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There are a handful of words that evoke a special kind of dread. I’m not just talking about racial slurs, crushing insults, or George Carlin’s famous seven dirty words. There’s one word that evokes dread that transcends race, gender, and political affiliation. That word is divorce. I’ll give everyone a moment to stop cringing.

I can personally attest to the impact of that word. I have many close friends, relatives, and family members who have gone through divorce. I’ve seen, first-hand, how devastating it can be to individuals and their family. It can be every bit as devastating on children as well. While there is certainly a benefit for spouses and children who escape an abusive relationship, there can still be lasting scars.

Most people agree that divorce is a pretty traumatic experience. It is very much the antithesis of the love, connection, and intimacy we seek in others. It is against everything I generally write about on this website. However, divorce is a significant part of our society.

At this point, it’s worth pointing out that the old “half of all marriages end in divorce” saying is not in line with the data. According to the National Center for Family and Marriage Research, the divorce rate in 2015 was 16.9 divorces per 1,000 marriages. That actually represents a significant decline since the 1980 when the divorce rate was nearly 23 per 1,000 marriages.

Whatever the rate is, the effects of divorce are still devastating and heartbreaking. Those effects also get lost in a lot of doom-saying surrounding marriage and the state of the family, which is often led by religious zealots and reactionary pundits. Beyond even the tragic and painful stories surrounding divorce, there is another element to it that often goes overlooked.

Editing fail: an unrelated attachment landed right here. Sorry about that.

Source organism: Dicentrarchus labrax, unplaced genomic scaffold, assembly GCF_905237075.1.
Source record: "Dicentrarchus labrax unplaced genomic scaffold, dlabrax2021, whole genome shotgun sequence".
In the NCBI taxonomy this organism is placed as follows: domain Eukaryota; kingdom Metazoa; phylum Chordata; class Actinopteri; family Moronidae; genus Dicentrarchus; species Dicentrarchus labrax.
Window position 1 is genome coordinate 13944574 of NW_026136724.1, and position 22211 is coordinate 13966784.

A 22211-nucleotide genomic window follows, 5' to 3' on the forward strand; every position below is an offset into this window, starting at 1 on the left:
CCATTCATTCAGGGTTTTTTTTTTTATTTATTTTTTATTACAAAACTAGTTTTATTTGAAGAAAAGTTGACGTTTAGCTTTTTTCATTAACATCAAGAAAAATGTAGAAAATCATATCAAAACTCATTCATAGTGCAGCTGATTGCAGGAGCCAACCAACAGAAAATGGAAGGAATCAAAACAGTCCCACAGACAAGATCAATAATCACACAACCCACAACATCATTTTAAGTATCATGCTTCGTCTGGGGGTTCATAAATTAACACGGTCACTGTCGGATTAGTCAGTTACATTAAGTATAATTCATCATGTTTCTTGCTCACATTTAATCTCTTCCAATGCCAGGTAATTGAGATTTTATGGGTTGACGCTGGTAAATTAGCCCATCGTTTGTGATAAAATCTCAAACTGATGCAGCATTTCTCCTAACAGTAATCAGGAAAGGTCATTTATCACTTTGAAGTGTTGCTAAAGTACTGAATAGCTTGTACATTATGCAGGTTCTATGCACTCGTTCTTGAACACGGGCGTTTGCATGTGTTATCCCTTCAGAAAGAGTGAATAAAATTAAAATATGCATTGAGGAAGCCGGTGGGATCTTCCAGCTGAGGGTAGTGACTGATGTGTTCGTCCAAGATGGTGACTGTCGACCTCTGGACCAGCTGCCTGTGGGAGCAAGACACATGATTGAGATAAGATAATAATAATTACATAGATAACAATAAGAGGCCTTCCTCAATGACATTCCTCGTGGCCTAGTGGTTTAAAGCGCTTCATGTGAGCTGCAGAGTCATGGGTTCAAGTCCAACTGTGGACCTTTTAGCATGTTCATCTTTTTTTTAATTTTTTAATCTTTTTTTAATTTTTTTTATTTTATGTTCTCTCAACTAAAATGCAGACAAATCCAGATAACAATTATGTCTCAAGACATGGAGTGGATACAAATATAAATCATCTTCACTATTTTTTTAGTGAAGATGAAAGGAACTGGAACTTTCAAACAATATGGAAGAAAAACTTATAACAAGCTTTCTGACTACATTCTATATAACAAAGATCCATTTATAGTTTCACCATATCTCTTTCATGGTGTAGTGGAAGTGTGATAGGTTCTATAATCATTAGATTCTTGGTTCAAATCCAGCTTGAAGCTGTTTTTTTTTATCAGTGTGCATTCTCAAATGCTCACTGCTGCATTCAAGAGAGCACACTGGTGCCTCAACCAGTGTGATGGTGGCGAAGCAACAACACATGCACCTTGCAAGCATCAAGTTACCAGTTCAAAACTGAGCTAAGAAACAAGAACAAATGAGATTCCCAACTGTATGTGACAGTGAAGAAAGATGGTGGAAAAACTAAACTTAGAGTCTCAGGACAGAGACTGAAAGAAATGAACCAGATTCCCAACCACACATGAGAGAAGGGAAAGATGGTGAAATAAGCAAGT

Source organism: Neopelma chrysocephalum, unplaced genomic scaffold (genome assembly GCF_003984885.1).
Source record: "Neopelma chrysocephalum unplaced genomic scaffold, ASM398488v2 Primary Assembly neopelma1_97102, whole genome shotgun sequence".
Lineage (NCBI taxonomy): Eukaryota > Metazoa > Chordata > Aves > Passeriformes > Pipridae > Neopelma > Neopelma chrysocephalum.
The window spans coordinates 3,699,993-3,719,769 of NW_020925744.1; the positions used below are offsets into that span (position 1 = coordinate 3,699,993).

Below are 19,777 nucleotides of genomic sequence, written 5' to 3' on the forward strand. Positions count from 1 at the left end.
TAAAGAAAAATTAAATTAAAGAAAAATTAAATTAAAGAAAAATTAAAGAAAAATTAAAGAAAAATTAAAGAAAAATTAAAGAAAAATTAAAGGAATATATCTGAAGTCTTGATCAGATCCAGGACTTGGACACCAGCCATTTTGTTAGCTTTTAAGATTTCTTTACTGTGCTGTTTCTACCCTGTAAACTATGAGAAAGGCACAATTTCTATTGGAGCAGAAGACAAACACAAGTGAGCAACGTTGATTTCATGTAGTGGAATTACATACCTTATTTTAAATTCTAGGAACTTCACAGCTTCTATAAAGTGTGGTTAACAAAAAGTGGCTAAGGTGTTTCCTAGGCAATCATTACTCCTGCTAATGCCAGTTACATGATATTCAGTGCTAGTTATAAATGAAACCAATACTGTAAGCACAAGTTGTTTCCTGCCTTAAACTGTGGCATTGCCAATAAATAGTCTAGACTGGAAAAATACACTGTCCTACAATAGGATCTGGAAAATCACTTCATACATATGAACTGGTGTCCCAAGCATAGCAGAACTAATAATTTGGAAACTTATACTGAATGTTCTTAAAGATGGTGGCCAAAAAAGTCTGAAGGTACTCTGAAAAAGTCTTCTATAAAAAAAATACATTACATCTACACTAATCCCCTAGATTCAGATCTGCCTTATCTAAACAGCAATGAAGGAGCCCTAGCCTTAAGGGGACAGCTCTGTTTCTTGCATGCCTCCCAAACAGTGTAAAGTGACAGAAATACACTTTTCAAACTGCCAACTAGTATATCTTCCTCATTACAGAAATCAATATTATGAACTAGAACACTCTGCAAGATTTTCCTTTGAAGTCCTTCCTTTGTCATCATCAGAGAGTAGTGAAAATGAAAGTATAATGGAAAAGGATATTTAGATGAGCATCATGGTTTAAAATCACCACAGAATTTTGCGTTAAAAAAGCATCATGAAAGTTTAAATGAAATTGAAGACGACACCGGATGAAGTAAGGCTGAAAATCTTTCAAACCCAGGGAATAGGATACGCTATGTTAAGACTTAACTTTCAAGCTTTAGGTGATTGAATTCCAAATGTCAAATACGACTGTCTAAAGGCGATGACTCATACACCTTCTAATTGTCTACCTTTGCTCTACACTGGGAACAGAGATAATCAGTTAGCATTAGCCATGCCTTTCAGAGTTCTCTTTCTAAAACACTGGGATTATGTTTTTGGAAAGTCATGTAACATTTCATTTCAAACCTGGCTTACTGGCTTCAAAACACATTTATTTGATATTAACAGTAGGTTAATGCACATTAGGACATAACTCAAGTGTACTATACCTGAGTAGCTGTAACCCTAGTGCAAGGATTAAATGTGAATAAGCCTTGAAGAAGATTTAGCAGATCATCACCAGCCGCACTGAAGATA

Unfortunately, it has to do with gender disparities and I’ve learned in the course of writing about this topic, this often brings out some heated debates. I expect that to hold true more than usual on this issue because it’s already so emotionally charged. On top of that, there’s plenty of data to show that when it comes to marriage and divorce, men and women are not on the same page.

The first major indicator of that disparity is shown in who does the proposing. Even in today’s more progressive climate, men are still the ones who propose 90 percent of the time. Despite the many running jokes about men being afraid to commit, they’re still the ones who pop the question. While more and more women are starting to propose, this gap is still significant.

The second indicator, which I’m sure is going to inflame ongoing gender conflicts, has to do with who initiates divorce. According to the National Center for Health Statistics, 80 percent of divorces are initiated by women. Again, that’s not a trivial gap. That implies there’s a major disconnect at work and it’s not getting better, even as more people remain single.

The reasons for women initiating divorce are many. I don’t want to get too deep into them, but there are many conflicting narratives. There are those who see marriage as a tool of patriarchal oppression and divorce is tool of liberation. On the other side are those who claim marriage is just an institutional tool that women use to exploit men for resources with divorce being the oversized sledge hammer.

With the added complication of no fault divorce, alimony laws, and child support, there are more legal mechanisms than ever to rub salt in the wound that is divorce. It’s not enough for a relationship to end and for romance to fade. Involving lawyers and lawmakers adds multiple layers of heartbreak and frustration to the mix.

This is where the gender divide can get especially hostile. On top of the disparity in who proposes and who divorces, there’s also a significant divide in how these laws affect each gender. Even though women have gained much more economic independence over the years, 97 percent of the ex-spouses who receive alimony after a divorce are women.